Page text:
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Subject: "SFB Jewels (prog 4) review" Archived thread - Read only
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Conferences What's Happening Topic #2575
Reading Topic #2575
Renee Renouf Hall

20-03-02, 07:17 AM (GMT)
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"SFB Jewels (prog 4) review"
San Francisco Ballet
SFB Jewels (prog 4) review
March 12, March 17 Matinee

Composers: Gabriel Faure, Igor Stravinsky, Pytor I. Tchaikovsky
Choreographer: George Balanchine

Joanna Berman/Cyril Pierre (3/12, 3/17)
Julie Diana, Damian Smith (3/12)
Leslie Young, Zachary Hench (3,17)
Sherri Le Blanc, Catherine Baker, Parrish Maynard (3/12)
Sherri Le Blanc, Vanessa Zahorian, Hansuke Yamamoto (3/17)

Tina LeBlanc, Gonzalo Garcia (3/12)
Muriel Maffre (3/12, 3/17)
Kristin Long, Stephen Le Gate (3/17)

Yuan Yuan Tan, Roman Rykin (3/12, 3/17)

Program 4 had enticing casting. Sergio Terrado and Hansuke Yamamoto were featured in the trio of Emeralds, but I saw only Yamamoto. Yuri Possokhov and Lorena Feijoo were paired in Emeralds and in Rubies; Vanessa Zahorian and Gennadi Nedveguine did the lead roles in Rubies. Both Yuan Yuan Tan and Leslie Young danced the solo role in Rubies and Cyril Pierre and Lucia La Carra essayed Diamonds. Katita Waldo and Stephen Legate as well as Muriel Maffre and Damian Smith danced the second leads in Emeralds. With La Carra and Pierre scheduled to join the Bavarian State Opera Ballet and a rumor that Roman Rykin will be joining Boston Ballet, solo and principal categories are opening up, and it seems logical that Helgi Tomasson is looking within as well as outside the company to see who can be promoted or engaged.

Tickets were so scarce it was only by luck I got a balcony circle seat for the St. Patrick’s Day matinee. Returning to ceiling provided me with a terrific position to observe the pristine lines of Balanchine’s choreography and the spiky, confectioner’s quality of dancers en pointe seen from a distance. It was all very instructive, and I found myself supplying orchestra seat knowledge to a position next to the Gods.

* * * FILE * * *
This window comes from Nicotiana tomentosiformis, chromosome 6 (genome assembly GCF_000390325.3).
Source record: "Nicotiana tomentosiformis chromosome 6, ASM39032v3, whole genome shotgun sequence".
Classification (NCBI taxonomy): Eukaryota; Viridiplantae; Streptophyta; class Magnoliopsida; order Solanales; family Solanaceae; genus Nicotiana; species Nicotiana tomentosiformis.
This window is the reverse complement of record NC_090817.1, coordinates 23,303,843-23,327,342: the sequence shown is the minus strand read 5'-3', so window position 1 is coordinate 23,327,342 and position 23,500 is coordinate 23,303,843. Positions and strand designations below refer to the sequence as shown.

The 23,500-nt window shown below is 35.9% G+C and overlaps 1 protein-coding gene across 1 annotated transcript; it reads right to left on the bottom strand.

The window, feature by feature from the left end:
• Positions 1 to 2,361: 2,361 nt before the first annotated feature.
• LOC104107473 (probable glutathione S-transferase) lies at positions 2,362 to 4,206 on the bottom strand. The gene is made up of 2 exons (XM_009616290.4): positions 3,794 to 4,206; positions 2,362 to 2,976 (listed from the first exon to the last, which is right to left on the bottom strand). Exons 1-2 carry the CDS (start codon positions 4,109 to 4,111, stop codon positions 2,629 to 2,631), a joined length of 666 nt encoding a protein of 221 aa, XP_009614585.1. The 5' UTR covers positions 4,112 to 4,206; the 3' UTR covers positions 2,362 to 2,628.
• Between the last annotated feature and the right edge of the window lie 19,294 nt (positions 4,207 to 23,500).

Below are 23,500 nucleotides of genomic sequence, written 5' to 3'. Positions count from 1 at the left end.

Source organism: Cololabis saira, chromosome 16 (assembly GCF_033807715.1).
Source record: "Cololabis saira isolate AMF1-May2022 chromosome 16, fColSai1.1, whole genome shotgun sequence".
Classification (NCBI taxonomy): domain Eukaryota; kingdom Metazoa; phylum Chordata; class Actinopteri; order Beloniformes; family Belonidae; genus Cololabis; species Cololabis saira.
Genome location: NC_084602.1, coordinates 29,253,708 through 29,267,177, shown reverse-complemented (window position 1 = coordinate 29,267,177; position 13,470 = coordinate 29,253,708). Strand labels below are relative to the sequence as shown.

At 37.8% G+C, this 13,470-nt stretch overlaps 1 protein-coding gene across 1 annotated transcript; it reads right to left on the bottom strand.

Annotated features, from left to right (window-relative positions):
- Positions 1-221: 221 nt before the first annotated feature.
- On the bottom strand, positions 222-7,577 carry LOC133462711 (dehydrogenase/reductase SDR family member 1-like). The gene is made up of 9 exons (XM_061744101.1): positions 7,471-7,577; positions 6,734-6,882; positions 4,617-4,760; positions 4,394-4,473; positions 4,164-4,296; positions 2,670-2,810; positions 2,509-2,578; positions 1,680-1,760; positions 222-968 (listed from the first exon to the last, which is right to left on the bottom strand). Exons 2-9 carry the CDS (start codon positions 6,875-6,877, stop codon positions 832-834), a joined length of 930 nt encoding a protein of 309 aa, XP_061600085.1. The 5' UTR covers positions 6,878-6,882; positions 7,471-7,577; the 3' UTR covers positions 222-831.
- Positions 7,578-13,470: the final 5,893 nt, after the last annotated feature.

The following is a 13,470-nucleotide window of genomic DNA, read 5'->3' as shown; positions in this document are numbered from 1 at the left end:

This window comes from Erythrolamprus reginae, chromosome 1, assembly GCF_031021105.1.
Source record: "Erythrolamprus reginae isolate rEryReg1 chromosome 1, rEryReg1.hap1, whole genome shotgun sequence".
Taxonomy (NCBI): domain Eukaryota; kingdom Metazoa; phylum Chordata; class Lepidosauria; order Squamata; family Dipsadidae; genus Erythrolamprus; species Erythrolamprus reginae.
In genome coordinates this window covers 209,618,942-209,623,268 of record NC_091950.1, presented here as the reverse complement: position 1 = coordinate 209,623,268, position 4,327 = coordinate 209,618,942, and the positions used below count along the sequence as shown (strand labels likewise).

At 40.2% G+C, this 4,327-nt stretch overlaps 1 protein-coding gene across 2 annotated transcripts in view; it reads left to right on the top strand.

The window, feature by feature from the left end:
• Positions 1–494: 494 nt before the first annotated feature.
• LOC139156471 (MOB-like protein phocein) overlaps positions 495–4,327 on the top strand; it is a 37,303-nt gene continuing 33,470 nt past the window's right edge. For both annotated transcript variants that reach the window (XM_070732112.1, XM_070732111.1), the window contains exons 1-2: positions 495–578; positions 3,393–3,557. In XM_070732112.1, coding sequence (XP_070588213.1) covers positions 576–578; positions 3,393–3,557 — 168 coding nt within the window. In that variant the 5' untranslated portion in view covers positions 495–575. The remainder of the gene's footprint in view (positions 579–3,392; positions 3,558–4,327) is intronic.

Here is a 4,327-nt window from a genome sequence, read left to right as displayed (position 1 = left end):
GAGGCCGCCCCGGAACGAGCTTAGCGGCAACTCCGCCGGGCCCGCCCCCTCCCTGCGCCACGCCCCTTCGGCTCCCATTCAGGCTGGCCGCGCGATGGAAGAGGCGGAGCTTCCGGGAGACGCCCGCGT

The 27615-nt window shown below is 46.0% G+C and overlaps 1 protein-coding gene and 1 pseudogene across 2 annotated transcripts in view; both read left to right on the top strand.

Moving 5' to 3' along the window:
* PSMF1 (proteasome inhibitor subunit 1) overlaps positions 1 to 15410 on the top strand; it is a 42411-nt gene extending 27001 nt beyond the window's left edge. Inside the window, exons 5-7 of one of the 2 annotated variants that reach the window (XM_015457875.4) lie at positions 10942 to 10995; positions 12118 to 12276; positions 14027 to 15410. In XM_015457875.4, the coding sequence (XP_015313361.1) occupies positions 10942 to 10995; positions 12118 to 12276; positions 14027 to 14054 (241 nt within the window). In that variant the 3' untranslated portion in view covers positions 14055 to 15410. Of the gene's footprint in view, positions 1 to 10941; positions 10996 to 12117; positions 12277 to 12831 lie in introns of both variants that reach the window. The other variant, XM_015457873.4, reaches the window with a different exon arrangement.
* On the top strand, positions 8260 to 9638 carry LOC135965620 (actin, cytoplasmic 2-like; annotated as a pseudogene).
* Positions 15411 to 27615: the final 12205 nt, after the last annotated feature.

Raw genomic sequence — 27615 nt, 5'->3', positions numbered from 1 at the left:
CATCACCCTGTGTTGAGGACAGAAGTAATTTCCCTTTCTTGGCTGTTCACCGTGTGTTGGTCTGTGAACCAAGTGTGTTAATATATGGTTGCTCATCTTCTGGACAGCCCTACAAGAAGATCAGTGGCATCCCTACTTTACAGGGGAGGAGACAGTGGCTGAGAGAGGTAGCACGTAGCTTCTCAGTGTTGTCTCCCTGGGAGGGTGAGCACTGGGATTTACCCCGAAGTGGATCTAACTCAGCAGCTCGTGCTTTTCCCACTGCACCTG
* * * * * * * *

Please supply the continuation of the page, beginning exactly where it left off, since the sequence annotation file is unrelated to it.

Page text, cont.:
It’s easy to see why Joanna Berman and Lorena Feijoo were chosen for Emeralds. They possess fluid port de bras, a certain softness in their carriage and a warmth which lends itself to the role which was mounted on Violette Verdy and partnered by Conrad Ludlow, one of San Francisco Ballet’s gifts to New York City Ballet. It is low keyed, and remains so with the male principals a focus rather than stellar by themselves as seen in Rubies and Diamonds. Edward Villella said of the second leads that the woman is supposed to be dreaming of the man, rather than actually dancing with him. Diana and Smith managed to convey a dreamy quality if not exactly one of sleep walking. In the pas de trois Hansuke Yamamoto acquitted himself very well, with clean lines, sure phrasing and nice jumps. He also landed without noise, no small feat. I preferred Yamamoto’s variations to those of Parrish Maynard who tends to overextend some of his jetes for a second or two look very wobbly. Among the members of the pas de trois, Sherri Le Blanc seemed both here and in Diamonds to be totally dancing, the movements inflected from head through torso with enjoyment, phrasing joyously to the music.

In Rubies, the Villella role was remarkably personified by Gonzalo Garcia’s performance. I saw in his insouciance the raffishness and New York energy which must have permeated the original creation seemed to find a new interpreter. Garcia was thoroughly engaging and direct in his impact, and his technique is assured, brilliance and is tossed off with ease. Legate has danced it with Cisneros, with a wonderful impression. I felt that both Tina Le Blanc and Kristin Long were less the sexually assured females than they might have been. Hard to say what Yuan Yuan Tan made of the second lead. I have seen Leslie Young dance it with aplomb; it helped her gain soloist status. Muriel Maffre was simply outstanding, the length of leg and arm accenting the jazzy impact of Stravinsky’s score.

When it came to Diamonds, I don't see how Yuan Yuan Tan and Roman Rykin could be improved upon. Tan moves with seeming effortlessness, her line sketching space with the authority of a master calligrapher. Rykin was clearly inspired by the Tchaikovsky music and the feeling of Balanchine’s homage to his St. Petersburg heritage. The two reflected the great tradition with considerable aplomb. The movement of the corps in this piece is singularly exciting to see way far up.

The 2003 season will feature the work again. It will be fascinating to see how the company responds to its second series of performances.

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